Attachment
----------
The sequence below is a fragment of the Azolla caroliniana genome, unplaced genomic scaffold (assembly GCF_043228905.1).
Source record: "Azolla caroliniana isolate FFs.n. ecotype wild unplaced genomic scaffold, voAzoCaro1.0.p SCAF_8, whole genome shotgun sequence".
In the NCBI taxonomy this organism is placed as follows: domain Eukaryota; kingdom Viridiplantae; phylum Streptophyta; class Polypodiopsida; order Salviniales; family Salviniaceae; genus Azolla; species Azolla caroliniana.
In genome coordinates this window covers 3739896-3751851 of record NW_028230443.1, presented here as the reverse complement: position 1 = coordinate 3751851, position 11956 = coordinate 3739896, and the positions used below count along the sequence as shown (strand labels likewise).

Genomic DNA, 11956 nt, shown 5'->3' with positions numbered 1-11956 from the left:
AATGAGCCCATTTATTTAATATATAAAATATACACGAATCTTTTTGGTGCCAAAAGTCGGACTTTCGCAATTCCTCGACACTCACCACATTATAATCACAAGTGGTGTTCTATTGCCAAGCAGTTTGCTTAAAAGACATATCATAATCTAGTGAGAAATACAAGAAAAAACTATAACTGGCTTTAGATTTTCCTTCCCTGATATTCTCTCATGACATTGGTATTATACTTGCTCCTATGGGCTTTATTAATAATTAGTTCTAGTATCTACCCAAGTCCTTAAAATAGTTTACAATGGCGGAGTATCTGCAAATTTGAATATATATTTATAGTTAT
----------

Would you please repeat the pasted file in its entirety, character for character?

The sequence below is a fragment of the Azolla caroliniana genome, unplaced genomic scaffold (assembly GCF_043228905.1).
Source record: "Azolla caroliniana isolate FFs.n. ecotype wild unplaced genomic scaffold, voAzoCaro1.0.p SCAF_8, whole genome shotgun sequence".
In the NCBI taxonomy this organism is placed as follows: domain Eukaryota; kingdom Viridiplantae; phylum Streptophyta; class Polypodiopsida; order Salviniales; family Salviniaceae; genus Azolla; species Azolla caroliniana.
In genome coordinates this window covers 3739896-3751851 of record NW_028230443.1, presented here as the reverse complement: position 1 = coordinate 3751851, position 11956 = coordinate 3739896, and the positions used below count along the sequence as shown (strand labels likewise).

Genomic DNA, 11956 nt, shown 5'->3' with positions numbered 1-11956 from the left:
AATGAGCCCATTTATTTAATATATAAAATATACACGAATCTTTTTGGTGCCAAAAGTCGGACTTTCGCAATTCCTCGACACTCACCACATTATAATCACAAGTGGTGTTCTATTGCCAAGCAGTTTGCTTAAAAGACATATCATAATCTAGTGAGAAATACAAGAAAAAACTATAACTGGCTTTAGATTTTCCTTCCCTGATATTCTCTCATGACATTGGTATTATACTTGCTCCTATGGGCTTTATTAATAATTAGTTCTAGTATCTACCCAAGTCCTTAAAATAGTTTACAATGGCGGAGTATCTGCAAATTTGAATATATATTTATAGTTAT